Plate Tectonics

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Hot Spots

  • When a magma plume (a stationary rising stream of magma with a bulbous head) burns through the crust, allowing the magma to reach the surface a hot spot in the plate is created.
  • The magma cools and forms a cone, eventually ending up as a volcano.
  • As the plate moves the volcano is taken with it, cutting off it's supply of magma making it extinct.
  • A new cone is then formed and the process repeats.
  • This eventually over time creates an island chain where each volcano is younger than the previous. 
  • Example= Hawaii moving NW at 10cm a year. The currently active volcano is Mauna Loa.


Form when magma is rising slowly or the crust is thick, so magma solidifies. Can be recognised by doming in the land, but mainly seen when erosion exposes the rocks.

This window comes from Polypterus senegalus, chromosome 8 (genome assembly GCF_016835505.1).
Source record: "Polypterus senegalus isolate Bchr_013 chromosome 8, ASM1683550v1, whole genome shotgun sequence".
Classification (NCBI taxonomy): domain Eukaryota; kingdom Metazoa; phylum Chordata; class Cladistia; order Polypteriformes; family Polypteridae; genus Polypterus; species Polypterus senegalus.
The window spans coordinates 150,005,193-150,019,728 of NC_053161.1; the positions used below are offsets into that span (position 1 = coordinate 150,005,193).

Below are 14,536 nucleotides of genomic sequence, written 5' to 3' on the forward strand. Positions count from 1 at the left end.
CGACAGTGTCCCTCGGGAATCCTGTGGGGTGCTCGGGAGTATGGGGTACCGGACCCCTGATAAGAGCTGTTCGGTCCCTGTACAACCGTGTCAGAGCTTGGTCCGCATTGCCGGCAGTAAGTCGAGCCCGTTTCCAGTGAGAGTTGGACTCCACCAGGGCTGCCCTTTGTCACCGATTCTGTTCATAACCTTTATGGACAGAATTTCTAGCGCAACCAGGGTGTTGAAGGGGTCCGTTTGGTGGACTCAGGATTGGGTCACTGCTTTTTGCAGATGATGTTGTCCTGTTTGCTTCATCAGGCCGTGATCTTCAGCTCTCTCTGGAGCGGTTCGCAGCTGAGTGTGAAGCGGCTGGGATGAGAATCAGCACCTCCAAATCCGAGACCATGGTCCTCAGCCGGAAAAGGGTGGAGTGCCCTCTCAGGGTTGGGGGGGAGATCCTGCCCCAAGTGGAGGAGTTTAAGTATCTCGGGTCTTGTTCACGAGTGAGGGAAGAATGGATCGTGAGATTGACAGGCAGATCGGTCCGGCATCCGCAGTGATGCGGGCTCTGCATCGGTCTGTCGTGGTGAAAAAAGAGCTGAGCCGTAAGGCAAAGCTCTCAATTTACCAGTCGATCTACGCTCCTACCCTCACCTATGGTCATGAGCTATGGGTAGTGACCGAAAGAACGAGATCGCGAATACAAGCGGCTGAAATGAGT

BatholithsDartmoor, Shap and Skiddow Lake District.

Type = vertical cutting accross bedding planes

Characteristics = large (cover 100km), dome shaped, coarse grained

Formation = an injection of magma into the crust rises and fractures/melts the rock above.They cool slowly and cause a metamorphic aureole by altering the surrouding rocks using heat and pressure. Such as limestone turning to marble.

Dykes - Isle of Arran.

Type = vertical that cut accross bedding planes

Characteristics = horizontal cracks parallel to the surface from contraction during cooling

Formation = force open existing fractures and open channels through cracks by magma injection. They can radiate around a batholith in a dyke swarm.

Sills - Great Whin Sill causing waterfals e.g. High Force, River Tees

Type = Horizontal parallel to bedding planes.

Characteristics = vertical cracks as it contracts, parallel to existing layers

Formation = magma is intruded along bedding planes which provide a weakness for the flow of magma to exploit along. Earth movements can change the


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